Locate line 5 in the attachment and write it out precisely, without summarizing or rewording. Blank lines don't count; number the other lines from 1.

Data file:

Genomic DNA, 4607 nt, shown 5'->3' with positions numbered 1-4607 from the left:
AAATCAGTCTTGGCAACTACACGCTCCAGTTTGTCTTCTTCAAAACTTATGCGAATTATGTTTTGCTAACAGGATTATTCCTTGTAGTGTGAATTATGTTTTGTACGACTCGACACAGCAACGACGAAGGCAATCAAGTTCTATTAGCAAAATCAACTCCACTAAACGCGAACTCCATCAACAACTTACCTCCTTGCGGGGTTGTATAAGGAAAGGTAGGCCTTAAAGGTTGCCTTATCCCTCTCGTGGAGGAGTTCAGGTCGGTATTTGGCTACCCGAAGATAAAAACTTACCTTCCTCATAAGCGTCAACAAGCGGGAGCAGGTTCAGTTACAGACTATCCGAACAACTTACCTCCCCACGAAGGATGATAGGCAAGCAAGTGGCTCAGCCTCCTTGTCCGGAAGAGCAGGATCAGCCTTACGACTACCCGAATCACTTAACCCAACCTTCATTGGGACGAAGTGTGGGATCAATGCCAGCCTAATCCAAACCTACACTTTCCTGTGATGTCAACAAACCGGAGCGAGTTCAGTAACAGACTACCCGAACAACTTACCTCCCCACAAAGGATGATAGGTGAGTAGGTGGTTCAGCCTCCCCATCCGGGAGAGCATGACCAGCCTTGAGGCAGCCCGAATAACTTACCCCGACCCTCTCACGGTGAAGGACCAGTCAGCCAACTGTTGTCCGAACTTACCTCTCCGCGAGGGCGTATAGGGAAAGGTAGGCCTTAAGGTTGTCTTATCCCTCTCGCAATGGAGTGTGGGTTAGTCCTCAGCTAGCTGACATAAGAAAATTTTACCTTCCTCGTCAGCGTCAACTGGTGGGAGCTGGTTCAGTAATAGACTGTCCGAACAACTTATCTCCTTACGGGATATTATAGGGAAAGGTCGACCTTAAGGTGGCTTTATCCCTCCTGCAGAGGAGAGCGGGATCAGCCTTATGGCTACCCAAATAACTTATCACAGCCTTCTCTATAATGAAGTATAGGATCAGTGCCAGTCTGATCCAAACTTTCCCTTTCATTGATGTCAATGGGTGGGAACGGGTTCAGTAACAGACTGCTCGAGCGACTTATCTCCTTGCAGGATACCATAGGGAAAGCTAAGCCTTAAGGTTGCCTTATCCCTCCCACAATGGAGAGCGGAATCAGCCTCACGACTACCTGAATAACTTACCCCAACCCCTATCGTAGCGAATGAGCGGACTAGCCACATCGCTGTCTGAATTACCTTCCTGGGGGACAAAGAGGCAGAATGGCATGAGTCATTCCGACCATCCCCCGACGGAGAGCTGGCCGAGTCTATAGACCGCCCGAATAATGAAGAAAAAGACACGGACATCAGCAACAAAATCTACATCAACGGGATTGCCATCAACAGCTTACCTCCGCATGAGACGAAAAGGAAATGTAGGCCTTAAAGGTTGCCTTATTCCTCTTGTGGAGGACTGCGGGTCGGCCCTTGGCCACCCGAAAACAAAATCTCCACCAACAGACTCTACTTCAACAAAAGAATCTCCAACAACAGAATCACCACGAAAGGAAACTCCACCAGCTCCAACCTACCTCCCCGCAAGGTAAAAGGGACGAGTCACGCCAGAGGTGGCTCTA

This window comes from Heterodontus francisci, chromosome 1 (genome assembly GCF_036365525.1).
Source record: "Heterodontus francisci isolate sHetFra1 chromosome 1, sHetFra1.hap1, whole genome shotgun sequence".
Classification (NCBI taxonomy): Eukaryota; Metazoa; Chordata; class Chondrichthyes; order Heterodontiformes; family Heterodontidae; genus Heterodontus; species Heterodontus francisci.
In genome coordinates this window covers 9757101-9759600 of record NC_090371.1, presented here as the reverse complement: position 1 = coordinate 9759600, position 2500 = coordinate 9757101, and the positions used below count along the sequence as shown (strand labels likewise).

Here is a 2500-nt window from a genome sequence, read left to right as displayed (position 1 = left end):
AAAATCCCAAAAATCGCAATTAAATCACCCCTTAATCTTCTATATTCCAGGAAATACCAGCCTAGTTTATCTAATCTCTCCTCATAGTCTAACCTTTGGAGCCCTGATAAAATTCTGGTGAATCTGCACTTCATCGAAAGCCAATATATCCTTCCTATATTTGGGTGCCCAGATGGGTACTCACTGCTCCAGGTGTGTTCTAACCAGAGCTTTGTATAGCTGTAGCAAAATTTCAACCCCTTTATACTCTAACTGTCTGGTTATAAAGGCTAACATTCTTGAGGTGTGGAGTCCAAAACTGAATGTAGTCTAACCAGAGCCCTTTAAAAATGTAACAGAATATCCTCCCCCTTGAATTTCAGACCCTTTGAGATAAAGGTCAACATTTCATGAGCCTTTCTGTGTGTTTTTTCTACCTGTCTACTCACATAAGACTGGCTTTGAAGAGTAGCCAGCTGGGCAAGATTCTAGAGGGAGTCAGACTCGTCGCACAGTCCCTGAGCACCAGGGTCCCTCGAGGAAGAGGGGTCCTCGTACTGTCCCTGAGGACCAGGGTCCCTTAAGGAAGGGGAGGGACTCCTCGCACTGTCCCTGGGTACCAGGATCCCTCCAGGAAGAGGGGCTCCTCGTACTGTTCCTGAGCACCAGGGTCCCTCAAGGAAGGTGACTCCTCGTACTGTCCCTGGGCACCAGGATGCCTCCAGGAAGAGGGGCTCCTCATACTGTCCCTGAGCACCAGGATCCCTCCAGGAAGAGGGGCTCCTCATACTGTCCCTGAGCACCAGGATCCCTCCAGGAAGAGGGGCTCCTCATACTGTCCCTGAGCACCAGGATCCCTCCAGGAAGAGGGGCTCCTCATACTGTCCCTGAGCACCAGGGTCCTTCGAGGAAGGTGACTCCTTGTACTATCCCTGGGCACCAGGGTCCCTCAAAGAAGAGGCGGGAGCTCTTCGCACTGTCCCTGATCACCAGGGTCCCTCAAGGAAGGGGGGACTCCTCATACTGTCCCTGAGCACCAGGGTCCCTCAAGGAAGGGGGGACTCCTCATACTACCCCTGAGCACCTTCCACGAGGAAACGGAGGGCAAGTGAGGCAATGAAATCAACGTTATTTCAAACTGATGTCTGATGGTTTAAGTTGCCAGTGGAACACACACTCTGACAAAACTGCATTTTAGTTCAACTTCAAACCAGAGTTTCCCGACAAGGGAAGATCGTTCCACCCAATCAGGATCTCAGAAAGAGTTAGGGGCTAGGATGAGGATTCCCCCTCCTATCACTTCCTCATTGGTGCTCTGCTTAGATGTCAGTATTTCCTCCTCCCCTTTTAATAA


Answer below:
Classification (NCBI taxonomy): Eukaryota; Metazoa; Chordata; class Chondrichthyes; order Heterodontiformes; family Heterodontidae; genus Heterodontus; species Heterodontus francisci.